Can we help your older dog feel younger? Learn More

Old Pets Make Great Pets

There are dogs, cats, rabbits and all sorts of other animals available for adoption through the RSPCA, all of different ages, breeds, backgrounds and temperaments.  Choosing the right pet for you can be tricky with all of those factors (and more) to consider, though thankfully the RSPCA staff are highly experienced in matching suitable pets to suitable adoptive owners.

Most people searching to adopt a pet prefer to adopt young animals.  This is understandable, since getting a younger pet should give an owner the best chance of having a very long time with their pet.  But there are many, many adult animals waiting in rescue centres and animal shelters for a home.  Some are ‘middle-aged’ in human terms whilst others are ‘elderly’ and may not have many years of life left ahead of them.  It takes a pretty special owner to want to take on the latter: someone who is prepared to have relatively little time with their pet in exchange for giving that pet the best possible life in a proper home.

Adopting Adult Pets

Adopting an older pet means that you know exactly what you are getting.  A young, boisterous puppy could be energetic and excitable because it is young!  But it could be that it has been bred from boisterous adults and it may never calm: which might become an issue as the small puppy becomes a fully-grown dog!

By adopting an adult pet you know several things that you would not know about a young animal.  You will know, for instance, how big it is (and that it won’t get any bigger), what commands it already knows, that it is toilet trained and that it has no lurking hereditary diseases (as most of these would already have begun to emerge).  You will also know its personality and temperament as the staff at the shelter will have spent considerable time assessing this in various situations to give a good picture to potential adopters of the animal’s character.  The staff would do this for all animals, of course, but just as a human child’s personality changes throughout its life before stabilising in adulthood, so does an animal’s.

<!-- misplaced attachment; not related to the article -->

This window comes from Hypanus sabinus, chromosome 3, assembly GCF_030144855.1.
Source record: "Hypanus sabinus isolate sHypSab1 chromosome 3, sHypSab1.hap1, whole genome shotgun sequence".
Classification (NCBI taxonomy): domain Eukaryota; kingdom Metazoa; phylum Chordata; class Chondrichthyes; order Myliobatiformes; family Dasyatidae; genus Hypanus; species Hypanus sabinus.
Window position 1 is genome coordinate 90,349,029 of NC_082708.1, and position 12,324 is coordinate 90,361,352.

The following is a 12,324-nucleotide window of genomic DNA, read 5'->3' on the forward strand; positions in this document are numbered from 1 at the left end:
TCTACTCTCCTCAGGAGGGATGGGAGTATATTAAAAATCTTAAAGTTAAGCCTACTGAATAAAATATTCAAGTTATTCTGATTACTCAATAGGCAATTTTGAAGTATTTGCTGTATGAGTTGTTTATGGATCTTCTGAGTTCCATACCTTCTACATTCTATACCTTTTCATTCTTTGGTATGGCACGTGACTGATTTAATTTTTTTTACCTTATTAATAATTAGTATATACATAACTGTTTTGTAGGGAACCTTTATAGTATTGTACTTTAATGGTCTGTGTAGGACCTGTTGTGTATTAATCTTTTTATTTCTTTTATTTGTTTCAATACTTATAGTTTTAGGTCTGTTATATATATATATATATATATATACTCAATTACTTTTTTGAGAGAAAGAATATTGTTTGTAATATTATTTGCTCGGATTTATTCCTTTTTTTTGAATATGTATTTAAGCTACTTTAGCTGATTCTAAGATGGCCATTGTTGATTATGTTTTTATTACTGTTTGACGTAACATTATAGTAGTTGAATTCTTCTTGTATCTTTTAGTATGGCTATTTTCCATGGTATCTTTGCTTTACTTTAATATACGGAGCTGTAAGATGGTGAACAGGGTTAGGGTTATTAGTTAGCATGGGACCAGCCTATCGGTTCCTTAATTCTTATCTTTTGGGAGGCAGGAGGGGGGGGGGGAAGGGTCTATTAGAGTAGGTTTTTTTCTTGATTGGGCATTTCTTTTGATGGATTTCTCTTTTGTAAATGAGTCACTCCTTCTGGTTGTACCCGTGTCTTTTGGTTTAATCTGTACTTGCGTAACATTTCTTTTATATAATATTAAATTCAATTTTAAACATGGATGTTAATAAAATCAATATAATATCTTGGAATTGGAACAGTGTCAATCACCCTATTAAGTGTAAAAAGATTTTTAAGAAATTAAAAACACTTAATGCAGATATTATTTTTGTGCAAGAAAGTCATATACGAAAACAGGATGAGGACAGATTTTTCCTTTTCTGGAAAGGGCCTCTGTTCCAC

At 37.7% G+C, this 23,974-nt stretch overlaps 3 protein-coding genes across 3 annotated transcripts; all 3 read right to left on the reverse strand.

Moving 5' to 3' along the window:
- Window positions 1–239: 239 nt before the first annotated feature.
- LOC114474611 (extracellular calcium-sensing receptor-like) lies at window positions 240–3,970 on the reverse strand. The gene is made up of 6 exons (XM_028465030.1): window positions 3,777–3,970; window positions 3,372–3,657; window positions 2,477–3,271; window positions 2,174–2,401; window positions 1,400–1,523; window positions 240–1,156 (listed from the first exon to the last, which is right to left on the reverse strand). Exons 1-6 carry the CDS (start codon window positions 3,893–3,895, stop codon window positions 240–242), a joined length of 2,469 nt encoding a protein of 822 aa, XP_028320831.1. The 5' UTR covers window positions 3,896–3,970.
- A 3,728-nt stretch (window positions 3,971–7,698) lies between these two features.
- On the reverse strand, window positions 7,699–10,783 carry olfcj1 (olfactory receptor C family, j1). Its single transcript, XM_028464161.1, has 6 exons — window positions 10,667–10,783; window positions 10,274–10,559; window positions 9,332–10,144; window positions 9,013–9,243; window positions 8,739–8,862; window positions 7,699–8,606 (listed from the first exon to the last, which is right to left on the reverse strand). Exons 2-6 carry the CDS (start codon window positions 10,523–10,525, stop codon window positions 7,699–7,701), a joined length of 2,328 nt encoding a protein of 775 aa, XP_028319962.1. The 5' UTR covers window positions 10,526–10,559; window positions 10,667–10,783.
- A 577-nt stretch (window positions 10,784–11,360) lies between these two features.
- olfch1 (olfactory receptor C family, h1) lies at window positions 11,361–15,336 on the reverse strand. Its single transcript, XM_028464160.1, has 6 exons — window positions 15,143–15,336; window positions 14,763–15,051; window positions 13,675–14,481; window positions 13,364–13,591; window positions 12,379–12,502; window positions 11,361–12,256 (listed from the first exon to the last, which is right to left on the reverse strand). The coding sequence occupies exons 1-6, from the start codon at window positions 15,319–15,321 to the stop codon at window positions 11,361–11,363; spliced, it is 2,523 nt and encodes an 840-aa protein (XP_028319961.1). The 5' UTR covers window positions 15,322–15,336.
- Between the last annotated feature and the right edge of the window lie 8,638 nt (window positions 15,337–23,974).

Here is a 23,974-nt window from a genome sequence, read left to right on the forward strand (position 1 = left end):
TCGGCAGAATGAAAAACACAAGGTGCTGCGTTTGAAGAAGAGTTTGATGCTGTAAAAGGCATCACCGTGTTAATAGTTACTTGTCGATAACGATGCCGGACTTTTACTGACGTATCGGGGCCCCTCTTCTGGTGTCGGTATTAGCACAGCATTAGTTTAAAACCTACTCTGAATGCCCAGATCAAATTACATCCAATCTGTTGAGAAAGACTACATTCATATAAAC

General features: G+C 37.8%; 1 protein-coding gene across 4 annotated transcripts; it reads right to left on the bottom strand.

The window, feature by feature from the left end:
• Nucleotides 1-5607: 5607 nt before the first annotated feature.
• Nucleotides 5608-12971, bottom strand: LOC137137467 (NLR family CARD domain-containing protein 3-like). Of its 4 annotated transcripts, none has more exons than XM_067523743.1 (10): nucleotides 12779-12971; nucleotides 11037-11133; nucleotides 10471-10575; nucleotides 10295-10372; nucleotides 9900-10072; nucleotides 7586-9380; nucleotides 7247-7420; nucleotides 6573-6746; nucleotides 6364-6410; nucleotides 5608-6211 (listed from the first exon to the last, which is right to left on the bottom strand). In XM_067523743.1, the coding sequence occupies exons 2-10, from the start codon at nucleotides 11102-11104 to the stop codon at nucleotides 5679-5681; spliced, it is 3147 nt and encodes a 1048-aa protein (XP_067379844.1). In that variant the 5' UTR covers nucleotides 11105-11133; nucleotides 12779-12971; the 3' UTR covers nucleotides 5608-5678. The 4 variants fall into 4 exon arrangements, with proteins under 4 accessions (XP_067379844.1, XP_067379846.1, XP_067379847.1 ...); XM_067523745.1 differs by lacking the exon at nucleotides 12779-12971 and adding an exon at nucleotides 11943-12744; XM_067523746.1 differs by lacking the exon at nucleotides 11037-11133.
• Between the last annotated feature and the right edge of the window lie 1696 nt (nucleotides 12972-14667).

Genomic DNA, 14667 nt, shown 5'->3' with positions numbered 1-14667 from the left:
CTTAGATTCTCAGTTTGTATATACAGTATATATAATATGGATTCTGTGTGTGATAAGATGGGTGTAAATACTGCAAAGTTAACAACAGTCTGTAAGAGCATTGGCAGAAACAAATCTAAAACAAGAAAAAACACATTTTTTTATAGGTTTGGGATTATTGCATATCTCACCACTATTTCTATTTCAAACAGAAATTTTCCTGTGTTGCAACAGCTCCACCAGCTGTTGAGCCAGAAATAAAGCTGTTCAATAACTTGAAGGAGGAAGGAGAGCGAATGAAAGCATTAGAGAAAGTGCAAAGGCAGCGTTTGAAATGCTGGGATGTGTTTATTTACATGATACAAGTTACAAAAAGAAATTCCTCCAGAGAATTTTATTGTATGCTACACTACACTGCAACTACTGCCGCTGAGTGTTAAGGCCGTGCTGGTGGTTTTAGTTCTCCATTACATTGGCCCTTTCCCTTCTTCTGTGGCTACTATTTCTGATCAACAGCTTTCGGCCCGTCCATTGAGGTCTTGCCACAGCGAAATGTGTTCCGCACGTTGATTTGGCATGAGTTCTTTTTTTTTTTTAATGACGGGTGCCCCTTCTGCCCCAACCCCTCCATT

In some areas the RSPCA offers extra support and incentives to people wishing to adopt older pets including reduced adoption fees, veterinary and prescription food expenses and a 24 hour support phone line.

The downside, of course, is that you probably won’t get as long with your pet as you would with a young pet.  But owners who have adopted older animals often say that they can sense that their pet is especially grateful to have been given the chance of growing old in a stable, loving home.  As an older animal, it may already have experienced a home (whether good or bad) and can understand the difference between that, the shelter and the home that you are offering.

Elderly animals benefit greatly from having settled, loving homes and the reward of taking care of these pets is worth every moment.
The RSPCA is starting a special week of fundraising to help all kinds of animals find the right home. The RSPCA Week runs from June 14th to June 22nd. If you feel you can help then just click on the link here to the RSPCA Week.

Leave a Reply

Do Older Dogs Lose Their Teeth?
Exercise for Older Dogs: Preparing To Change Your Dog’s Exercise Routine
canine Ostesosarcoma
Bone Cancer in Older Dogs (Canine Ostesosarcoma)
Is My Older Dog Going Deaf?
3 Most Common Reasons Older Dogs Gain Weight
How Fast Should a Dog Lose Weight?
Should I Change My Dog’s Diet?
Why Do Older Dogs Gain Weight?
Your Best Friend: House Training Tips for Older Dogs
mental stimulation for older dogs
Mental Stimulation Tips for Older Dogs
The Advantages of Adopting an Older Dog
Stimulating Training For the Older Dog